Playing just a stone’s throw off I-55, which cuts through the Delta and serves as the lifeblood between Memphis and the better part of the Magnolia State, one wonders how Jalen Collins – a cornerback with rare size and seemingly unmistakable talent – could go without phone calls from the likes of Memphis and Ole Miss.
When Collins thinks about his junior season he remembers the good and bad, the latter of the two emotions that forced him out and towards the cross-town school in the end. The good was reflecting upon a 3-1 start where the team topped Westwood-Memphis 63-0 and Cordova (Tenn.) 35-6. Then things went south, seeing his DeSoto Central team drop all seven of their final games – a stretch that included three shutout losses to Tupelo, Southaven and South Panola to close the year.
Without much to show from the Jaguars 3-8 finish, Collins was left high and dry headed into the most crucial time for high school recruits.
“It was just one of those things where we didn’t play well, and then there were some issues with the coaches where I just wasn’t comfortable anymore,” Collins said. “That all played into me moving schools and coming over to Olive Branch. It’s just 15 minutes up the road, but I am in a better place. I’ll have a lot more exposure and be in a really good football environment.”
Ranked No. 3 in the Dandy Dozen, Olive Branch opened their season in a matchup with Memphis-East. On his first night as a Conquistador, Collins flashed much of the same talent that landed him a scholarship – his first – from the LSU staff.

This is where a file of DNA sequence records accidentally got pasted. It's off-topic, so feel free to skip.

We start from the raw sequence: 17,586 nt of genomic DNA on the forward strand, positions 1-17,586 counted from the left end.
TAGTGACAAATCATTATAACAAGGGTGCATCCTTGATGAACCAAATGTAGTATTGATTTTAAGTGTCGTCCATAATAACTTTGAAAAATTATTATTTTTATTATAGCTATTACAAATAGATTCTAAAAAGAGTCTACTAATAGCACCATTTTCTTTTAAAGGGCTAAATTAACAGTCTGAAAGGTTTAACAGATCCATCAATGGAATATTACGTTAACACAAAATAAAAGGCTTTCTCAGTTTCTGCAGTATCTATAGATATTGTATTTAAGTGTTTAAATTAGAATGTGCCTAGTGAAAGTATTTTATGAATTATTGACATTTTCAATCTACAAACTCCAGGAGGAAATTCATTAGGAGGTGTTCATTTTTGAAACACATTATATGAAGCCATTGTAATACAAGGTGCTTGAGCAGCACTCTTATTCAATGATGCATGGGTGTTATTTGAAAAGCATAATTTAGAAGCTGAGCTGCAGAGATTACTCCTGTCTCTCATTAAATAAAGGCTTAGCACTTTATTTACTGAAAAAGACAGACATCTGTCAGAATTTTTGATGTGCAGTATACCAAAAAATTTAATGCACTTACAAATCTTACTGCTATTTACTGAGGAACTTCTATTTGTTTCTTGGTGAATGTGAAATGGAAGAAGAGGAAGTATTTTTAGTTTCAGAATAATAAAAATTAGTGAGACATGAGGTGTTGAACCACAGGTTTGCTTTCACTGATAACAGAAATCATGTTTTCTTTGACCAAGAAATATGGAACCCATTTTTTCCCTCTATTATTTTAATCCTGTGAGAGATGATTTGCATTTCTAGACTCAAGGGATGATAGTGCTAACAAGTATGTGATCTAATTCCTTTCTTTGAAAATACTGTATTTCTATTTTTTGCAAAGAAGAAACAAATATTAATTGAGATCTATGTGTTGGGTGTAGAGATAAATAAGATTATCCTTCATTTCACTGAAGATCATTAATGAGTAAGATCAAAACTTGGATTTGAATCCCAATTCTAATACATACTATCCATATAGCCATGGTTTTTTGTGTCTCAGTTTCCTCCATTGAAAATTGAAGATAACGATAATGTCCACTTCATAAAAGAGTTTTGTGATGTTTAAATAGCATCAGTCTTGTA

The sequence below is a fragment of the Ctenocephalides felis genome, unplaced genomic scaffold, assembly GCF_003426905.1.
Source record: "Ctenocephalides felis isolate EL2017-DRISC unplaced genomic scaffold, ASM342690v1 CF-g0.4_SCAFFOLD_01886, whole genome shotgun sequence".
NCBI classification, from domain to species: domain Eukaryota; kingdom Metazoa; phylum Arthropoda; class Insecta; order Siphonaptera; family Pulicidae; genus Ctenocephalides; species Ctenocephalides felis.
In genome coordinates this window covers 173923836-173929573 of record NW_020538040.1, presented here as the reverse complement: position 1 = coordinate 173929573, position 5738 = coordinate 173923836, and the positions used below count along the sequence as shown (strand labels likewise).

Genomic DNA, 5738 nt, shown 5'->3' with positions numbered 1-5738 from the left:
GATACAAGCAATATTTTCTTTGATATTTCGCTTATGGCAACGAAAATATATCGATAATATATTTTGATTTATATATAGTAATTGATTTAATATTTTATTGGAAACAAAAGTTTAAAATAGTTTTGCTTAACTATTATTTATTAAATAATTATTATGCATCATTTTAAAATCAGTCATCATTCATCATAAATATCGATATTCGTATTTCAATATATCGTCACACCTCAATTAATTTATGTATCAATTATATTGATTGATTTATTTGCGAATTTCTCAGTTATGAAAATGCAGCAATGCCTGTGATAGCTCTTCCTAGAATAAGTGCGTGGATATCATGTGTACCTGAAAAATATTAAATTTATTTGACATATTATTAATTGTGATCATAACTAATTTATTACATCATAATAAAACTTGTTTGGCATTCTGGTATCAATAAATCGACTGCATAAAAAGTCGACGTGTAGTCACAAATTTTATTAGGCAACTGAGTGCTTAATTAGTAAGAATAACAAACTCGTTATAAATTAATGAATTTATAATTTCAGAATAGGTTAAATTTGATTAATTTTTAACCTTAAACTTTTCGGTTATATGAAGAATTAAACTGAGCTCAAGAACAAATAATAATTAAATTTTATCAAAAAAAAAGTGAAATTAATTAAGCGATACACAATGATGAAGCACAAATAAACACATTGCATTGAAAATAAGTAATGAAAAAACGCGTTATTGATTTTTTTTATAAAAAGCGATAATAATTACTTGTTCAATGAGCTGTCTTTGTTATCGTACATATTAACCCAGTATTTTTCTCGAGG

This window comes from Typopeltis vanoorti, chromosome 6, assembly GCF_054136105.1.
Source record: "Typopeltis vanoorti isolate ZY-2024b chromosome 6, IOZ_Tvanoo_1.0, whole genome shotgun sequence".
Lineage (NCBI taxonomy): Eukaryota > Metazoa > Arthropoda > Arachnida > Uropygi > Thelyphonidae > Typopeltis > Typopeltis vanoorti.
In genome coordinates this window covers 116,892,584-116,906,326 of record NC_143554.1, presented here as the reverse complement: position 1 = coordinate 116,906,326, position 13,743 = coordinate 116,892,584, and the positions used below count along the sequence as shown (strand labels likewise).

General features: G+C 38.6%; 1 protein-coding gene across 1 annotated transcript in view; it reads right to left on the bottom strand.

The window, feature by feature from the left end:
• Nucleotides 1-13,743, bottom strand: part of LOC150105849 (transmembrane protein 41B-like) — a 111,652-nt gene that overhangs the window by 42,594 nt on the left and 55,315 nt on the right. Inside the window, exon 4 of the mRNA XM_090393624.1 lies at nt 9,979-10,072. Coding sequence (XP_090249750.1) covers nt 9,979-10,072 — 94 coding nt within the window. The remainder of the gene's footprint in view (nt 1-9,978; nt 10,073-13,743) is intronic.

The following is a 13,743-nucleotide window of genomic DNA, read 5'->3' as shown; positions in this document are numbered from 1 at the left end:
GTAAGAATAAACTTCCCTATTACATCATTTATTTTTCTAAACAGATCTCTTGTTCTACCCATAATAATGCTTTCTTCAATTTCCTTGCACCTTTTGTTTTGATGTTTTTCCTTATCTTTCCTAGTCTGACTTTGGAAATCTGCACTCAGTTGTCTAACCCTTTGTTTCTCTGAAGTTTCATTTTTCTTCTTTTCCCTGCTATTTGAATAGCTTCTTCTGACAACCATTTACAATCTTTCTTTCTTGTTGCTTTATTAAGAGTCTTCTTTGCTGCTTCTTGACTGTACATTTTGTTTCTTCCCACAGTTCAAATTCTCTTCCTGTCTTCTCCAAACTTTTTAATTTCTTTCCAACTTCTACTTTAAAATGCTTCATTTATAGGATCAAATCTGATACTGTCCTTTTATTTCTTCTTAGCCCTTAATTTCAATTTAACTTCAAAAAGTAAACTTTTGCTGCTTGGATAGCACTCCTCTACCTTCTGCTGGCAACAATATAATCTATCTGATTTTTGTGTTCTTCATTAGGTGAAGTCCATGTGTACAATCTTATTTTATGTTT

First came an interception in the opening quarter that Collins returned 50 yards for a touchdown. When the opposition changed quarterbacks later in the half, Collins took another pick to the house, though the six points was taken back by a penalty on the return.
Later in the game, Collins pulled off the hat trick.
“I had about a 70-yard return and then got pushed out at the five (yard line),” he said. “It was the first game and I was in a new defense, so it felt great. It all went smooth. I even feel a little more experienced than the rest of the guys, because the team is mainly juniors.”
There isn’t a question of if the attention from colleges will come for the 6-foot-2, 185-pounder, but the debate becomes when.
For Collins, it’s not something he will lose sleep over.
“I don’t really think there’s a situation where I would want to switch away from LSU,” he said. “I’m glad that they were the first team to show serious interest, and I’m glad that I made the decision and got things out of the way. That’s the way I was hoping things would happen, and there’s no reason to change things up.”